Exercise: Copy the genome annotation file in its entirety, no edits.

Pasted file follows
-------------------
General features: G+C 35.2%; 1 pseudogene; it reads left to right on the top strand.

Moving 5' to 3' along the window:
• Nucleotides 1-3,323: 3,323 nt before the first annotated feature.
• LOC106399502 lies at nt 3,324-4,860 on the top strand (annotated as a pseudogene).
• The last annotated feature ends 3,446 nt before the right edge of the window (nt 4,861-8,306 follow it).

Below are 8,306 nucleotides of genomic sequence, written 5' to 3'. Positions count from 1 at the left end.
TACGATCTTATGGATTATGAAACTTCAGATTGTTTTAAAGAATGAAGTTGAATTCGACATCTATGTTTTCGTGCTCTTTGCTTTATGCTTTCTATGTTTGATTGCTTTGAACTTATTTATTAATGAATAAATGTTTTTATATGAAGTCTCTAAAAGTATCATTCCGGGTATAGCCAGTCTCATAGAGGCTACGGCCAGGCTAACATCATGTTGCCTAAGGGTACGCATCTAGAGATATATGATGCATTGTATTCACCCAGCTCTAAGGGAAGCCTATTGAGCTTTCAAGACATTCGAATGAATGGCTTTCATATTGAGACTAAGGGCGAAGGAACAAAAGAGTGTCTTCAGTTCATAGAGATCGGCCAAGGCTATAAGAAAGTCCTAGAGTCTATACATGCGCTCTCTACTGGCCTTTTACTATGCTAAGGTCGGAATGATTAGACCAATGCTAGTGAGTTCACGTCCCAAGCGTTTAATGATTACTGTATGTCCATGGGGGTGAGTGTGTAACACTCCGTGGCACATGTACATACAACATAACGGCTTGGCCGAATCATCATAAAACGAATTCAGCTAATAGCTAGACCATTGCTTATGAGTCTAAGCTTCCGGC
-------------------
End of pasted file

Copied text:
General features: G+C 35.2%; 1 pseudogene; it reads left to right on the top strand.

Moving 5' to 3' along the window:
• Nucleotides 1-3,323: 3,323 nt before the first annotated feature.
• LOC106399502 lies at nt 3,324-4,860 on the top strand (annotated as a pseudogene).
• The last annotated feature ends 3,446 nt before the right edge of the window (nt 4,861-8,306 follow it).

Below are 8,306 nucleotides of genomic sequence, written 5' to 3'. Positions count from 1 at the left end.
TACGATCTTATGGATTATGAAACTTCAGATTGTTTTAAAGAATGAAGTTGAATTCGACATCTATGTTTTCGTGCTCTTTGCTTTATGCTTTCTATGTTTGATTGCTTTGAACTTATTTATTAATGAATAAATGTTTTTATATGAAGTCTCTAAAAGTATCATTCCGGGTATAGCCAGTCTCATAGAGGCTACGGCCAGGCTAACATCATGTTGCCTAAGGGTACGCATCTAGAGATATATGATGCATTGTATTCACCCAGCTCTAAGGGAAGCCTATTGAGCTTTCAAGACATTCGAATGAATGGCTTTCATATTGAGACTAAGGGCGAAGGAACAAAAGAGTGTCTTCAGTTCATAGAGATCGGCCAAGGCTATAAGAAAGTCCTAGAGTCTATACATGCGCTCTCTACTGGCCTTTTACTATGCTAAGGTCGGAATGATTAGACCAATGCTAGTGAGTTCACGTCCCAAGCGTTTAATGATTACTGTATGTCCATGGGGGTGAGTGTGTAACACTCCGTGGCACATGTACATACAACATAACGGCTTGGCCGAATCATCATAAAACGAATTCAGCTAATAGCTAGACCATTGCTTATGAGTCTAAGCTTCCGGC